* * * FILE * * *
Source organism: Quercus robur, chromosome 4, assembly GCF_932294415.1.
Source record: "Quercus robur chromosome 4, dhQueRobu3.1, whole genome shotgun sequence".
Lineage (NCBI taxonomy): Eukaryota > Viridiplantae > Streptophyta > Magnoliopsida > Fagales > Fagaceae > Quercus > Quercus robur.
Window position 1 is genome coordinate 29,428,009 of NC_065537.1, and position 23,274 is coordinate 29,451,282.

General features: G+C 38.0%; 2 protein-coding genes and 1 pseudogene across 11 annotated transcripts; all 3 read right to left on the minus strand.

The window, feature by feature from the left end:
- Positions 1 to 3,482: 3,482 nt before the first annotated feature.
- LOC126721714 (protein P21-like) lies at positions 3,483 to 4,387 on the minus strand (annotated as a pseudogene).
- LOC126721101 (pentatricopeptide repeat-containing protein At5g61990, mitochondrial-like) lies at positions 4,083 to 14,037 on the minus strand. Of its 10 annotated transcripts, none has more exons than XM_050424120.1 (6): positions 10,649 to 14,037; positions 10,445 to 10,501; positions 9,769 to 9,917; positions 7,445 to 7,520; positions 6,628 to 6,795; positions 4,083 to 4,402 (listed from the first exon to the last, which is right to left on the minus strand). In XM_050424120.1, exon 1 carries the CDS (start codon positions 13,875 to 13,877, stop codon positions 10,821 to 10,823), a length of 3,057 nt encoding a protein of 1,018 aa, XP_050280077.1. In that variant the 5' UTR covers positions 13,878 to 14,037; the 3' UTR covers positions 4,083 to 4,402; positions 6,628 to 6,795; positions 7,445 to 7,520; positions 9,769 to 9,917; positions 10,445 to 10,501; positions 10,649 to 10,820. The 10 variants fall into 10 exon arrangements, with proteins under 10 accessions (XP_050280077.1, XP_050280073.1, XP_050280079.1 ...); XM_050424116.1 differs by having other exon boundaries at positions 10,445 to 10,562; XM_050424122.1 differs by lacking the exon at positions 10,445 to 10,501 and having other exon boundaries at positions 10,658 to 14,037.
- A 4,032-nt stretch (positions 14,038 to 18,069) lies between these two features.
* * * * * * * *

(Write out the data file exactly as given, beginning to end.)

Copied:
Source organism: Quercus robur, chromosome 4, assembly GCF_932294415.1.
Source record: "Quercus robur chromosome 4, dhQueRobu3.1, whole genome shotgun sequence".
Lineage (NCBI taxonomy): Eukaryota > Viridiplantae > Streptophyta > Magnoliopsida > Fagales > Fagaceae > Quercus > Quercus robur.
Window position 1 is genome coordinate 29,428,009 of NC_065537.1, and position 23,274 is coordinate 29,451,282.

General features: G+C 38.0%; 2 protein-coding genes and 1 pseudogene across 11 annotated transcripts; all 3 read right to left on the minus strand.

The window, feature by feature from the left end:
- Positions 1 to 3,482: 3,482 nt before the first annotated feature.
- LOC126721714 (protein P21-like) lies at positions 3,483 to 4,387 on the minus strand (annotated as a pseudogene).
- LOC126721101 (pentatricopeptide repeat-containing protein At5g61990, mitochondrial-like) lies at positions 4,083 to 14,037 on the minus strand. Of its 10 annotated transcripts, none has more exons than XM_050424120.1 (6): positions 10,649 to 14,037; positions 10,445 to 10,501; positions 9,769 to 9,917; positions 7,445 to 7,520; positions 6,628 to 6,795; positions 4,083 to 4,402 (listed from the first exon to the last, which is right to left on the minus strand). In XM_050424120.1, exon 1 carries the CDS (start codon positions 13,875 to 13,877, stop codon positions 10,821 to 10,823), a length of 3,057 nt encoding a protein of 1,018 aa, XP_050280077.1. In that variant the 5' UTR covers positions 13,878 to 14,037; the 3' UTR covers positions 4,083 to 4,402; positions 6,628 to 6,795; positions 7,445 to 7,520; positions 9,769 to 9,917; positions 10,445 to 10,501; positions 10,649 to 10,820. The 10 variants fall into 10 exon arrangements, with proteins under 10 accessions (XP_050280077.1, XP_050280073.1, XP_050280079.1 ...); XM_050424116.1 differs by having other exon boundaries at positions 10,445 to 10,562; XM_050424122.1 differs by lacking the exon at positions 10,445 to 10,501 and having other exon boundaries at positions 10,658 to 14,037.
- A 4,032-nt stretch (positions 14,038 to 18,069) lies between these two features.